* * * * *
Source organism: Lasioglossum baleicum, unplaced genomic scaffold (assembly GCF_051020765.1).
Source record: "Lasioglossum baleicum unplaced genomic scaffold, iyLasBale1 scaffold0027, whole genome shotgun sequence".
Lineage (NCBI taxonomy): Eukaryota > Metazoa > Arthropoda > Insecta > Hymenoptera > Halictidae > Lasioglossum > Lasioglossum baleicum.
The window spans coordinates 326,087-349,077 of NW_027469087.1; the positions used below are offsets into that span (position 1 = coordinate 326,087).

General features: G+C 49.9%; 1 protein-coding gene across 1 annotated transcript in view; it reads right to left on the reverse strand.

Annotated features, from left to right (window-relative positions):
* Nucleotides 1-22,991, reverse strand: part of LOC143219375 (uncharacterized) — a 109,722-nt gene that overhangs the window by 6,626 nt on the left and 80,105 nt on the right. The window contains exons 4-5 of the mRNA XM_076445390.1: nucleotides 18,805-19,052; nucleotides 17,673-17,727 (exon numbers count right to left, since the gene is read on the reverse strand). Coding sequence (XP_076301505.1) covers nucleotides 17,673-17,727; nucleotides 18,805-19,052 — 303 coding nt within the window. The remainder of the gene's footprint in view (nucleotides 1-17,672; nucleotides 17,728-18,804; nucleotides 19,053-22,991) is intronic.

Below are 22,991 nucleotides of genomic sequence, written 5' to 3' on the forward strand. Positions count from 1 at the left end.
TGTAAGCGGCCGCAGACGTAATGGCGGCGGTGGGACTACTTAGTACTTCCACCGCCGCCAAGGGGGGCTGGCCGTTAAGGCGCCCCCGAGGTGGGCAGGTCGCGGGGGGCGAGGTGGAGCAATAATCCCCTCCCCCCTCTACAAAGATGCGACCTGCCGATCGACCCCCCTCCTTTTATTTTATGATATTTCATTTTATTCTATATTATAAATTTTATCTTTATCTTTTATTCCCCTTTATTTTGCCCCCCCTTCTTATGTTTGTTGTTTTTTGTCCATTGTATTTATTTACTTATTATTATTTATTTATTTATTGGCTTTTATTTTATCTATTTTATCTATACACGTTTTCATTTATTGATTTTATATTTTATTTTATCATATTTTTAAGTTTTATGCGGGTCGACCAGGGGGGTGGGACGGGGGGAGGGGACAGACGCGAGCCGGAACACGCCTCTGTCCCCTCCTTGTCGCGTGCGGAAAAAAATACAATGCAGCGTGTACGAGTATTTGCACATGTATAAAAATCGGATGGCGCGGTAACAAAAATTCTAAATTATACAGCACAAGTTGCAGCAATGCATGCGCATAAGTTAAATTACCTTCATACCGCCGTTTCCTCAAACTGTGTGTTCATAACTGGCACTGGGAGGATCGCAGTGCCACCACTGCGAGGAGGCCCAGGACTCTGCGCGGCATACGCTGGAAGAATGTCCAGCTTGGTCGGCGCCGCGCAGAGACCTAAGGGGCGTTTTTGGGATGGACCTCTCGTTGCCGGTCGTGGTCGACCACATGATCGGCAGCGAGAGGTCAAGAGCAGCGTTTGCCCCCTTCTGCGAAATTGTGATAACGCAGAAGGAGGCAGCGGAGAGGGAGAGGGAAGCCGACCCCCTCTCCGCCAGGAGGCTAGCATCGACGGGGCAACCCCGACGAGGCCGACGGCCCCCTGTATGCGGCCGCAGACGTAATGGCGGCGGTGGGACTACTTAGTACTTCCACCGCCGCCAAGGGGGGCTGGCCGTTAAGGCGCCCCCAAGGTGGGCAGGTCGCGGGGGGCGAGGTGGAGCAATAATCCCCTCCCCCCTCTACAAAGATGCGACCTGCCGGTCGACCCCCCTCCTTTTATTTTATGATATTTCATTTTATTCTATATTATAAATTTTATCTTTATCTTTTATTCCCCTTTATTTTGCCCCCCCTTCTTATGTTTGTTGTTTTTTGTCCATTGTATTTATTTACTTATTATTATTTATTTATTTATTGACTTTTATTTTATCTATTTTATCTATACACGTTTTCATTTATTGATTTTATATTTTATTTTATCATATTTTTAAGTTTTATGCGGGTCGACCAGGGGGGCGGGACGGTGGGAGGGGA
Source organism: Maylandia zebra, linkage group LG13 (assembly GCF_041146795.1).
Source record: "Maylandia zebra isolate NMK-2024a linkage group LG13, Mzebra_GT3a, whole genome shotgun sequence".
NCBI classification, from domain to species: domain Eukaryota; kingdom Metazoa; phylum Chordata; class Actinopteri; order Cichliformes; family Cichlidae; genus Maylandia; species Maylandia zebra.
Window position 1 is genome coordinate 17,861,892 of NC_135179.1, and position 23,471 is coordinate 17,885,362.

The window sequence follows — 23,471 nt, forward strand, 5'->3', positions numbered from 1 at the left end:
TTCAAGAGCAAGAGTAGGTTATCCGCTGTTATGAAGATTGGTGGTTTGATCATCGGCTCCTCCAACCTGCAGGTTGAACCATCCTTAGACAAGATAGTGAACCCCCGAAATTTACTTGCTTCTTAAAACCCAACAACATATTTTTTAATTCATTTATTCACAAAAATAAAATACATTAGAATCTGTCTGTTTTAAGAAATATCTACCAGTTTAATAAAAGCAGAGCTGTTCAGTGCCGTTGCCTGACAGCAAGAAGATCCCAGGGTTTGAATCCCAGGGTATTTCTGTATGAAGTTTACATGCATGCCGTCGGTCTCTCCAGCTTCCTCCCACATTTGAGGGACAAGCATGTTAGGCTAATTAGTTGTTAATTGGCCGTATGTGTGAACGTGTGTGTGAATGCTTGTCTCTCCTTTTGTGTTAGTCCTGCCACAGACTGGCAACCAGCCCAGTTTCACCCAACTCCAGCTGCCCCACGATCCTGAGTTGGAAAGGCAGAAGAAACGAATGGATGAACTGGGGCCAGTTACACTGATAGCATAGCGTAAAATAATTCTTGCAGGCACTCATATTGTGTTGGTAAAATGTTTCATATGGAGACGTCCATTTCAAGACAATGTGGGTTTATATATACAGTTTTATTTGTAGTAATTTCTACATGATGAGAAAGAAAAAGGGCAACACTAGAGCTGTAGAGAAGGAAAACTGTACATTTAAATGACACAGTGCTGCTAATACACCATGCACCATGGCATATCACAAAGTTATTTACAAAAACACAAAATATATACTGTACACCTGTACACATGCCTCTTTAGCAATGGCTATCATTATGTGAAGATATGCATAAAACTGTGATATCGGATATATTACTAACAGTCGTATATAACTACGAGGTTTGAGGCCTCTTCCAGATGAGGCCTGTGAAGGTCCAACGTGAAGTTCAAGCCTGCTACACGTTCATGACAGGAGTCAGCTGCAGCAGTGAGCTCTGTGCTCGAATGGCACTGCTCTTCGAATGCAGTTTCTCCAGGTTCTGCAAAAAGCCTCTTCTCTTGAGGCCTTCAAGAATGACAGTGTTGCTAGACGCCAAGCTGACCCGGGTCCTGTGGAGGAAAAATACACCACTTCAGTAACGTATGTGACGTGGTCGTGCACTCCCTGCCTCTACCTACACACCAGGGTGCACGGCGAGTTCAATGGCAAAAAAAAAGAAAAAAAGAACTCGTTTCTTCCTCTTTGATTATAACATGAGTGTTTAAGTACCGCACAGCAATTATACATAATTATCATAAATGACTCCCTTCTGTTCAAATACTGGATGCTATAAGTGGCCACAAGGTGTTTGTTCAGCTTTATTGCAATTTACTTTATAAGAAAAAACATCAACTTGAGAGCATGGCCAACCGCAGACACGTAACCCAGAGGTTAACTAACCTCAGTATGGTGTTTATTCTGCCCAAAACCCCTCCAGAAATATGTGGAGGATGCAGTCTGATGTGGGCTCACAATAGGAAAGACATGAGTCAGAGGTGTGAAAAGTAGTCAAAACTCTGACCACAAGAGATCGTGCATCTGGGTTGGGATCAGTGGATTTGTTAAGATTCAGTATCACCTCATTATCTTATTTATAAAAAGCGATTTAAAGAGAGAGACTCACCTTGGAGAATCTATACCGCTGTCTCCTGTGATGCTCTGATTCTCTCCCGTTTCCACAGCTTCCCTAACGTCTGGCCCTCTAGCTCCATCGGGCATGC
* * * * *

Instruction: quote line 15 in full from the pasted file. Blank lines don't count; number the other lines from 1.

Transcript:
TTCAAGAGCAAGAGTAGGTTATCCGCTGTTATGAAGATTGGTGGTTTGATCATCGGCTCCTCCAACCTGCAGGTTGAACCATCCTTAGACAAGATAGTGAACCCCCGAAATTTACTTGCTTCTTAAAACCCAACAACATATTTTTTAATTCATTTATTCACAAAAATAAAATACATTAGAATCTGTCTGTTTTAAGAAATATCTACCAGTTTAATAAAAGCAGAGCTGTTCAGTGCCGTTGCCTGACAGCAAGAAGATCCCAGGGTTTGAATCCCAGGGTATTTCTGTATGAAGTTTACATGCATGCCGTCGGTCTCTCCAGCTTCCTCCCACATTTGAGGGACAAGCATGTTAGGCTAATTAGTTGTTAATTGGCCGTATGTGTGAACGTGTGTGTGAATGCTTGTCTCTCCTTTTGTGTTAGTCCTGCCACAGACTGGCAACCAGCCCAGTTTCACCCAACTCCAGCTGCCCCACGATCCTGAGTTGGAAAGGCAGAAGAAACGAATGGATGAACTGGGGCCAGTTACACTGATAGCATAGCGTAAAATAATTCTTGCAGGCACTCATATTGTGTTGGTAAAATGTTTCATATGGAGACGTCCATTTCAAGACAATGTGGGTTTATATATACAGTTTTATTTGTAGTAATTTCTACATGATGAGAAAGAAAAAGGGCAACACTAGAGCTGTAGAGAAGGAAAACTGTACATTTAAATGACACAGTGCTGCTAATACACCATGCACCATGGCATATCACAAAGTTATTTACAAAAACACAAAATATATACTGTACACCTGTACACATGCCTCTTTAGCAATGGCTATCATTATGTGAAGATATGCATAAAACTGTGATATCGGATATATTACTAACAGTCGTATATAACTACGAGGTTTGAGGCCTCTTCCAGATGAGGCCTGTGAAGGTCCAACGTGAAGTTCAAGCCTGCTACACGTTCATGACAGGAGTCAGCTGCAGCAGTGAGCTCTGTGCTCGAATGGCACTGCTCTTCGAATGCAGTTTCTCCAGGTTCTGCAAAAAGCCTCTTCTCTTGAGGCCTTCAAGAATGACAGTGTTGCTAGACGCCAAGCTGACCCGGGTCCTGTGGAGGAAAAATACACCACTTCAGTAACGTATGTGACGTGGTCGTGCACTCCCTGCCTCTACCTACACACCAGGGTGCACGGCGAGTTCAATGGCAAAAAAAAAGAAAAAAAGAACTCGTTTCTTCCTCTTTGATTATAACATGAGTGTTTAAGTACCGCACAGCAATTATACATAATTATCATAAATGACTCCCTTCTGTTCAAATACTGGATGCTATAAGTGGCCACAAGGTGTTTGTTCAGCTTTATTGCAATTTACTTTATAAGAAAAAACATCAACTTGAGAGCATGGCCAACCGCAGACACGTAACCCAGAGGTTAACTAACCTCAGTATGGTGTTTATTCTGCCCAAAACCCCTCCAGAAATATGTGGAGGATGCAGTCTGATGTGGGCTCACAATAGGAAAGACATGAGTCAGAGGTGTGAAAAGTAGTCAAAACTCTGACCACAAGAGATCGTGCATCTGGGTTGGGATCAGTGGATTTGTTAAGATTCAGTATCACCTCATTATCTTATTTATAAAAAGCGATTTAAAGAGAGAGACTCACCTTGGAGAATCTATACCGCTGTCTCCTGTGATGCTCTGATTCTCTCCCGTTTCCACAGCTTCCCTAACGTCTGGCCCTCTAGCTCCATCGGGCATGC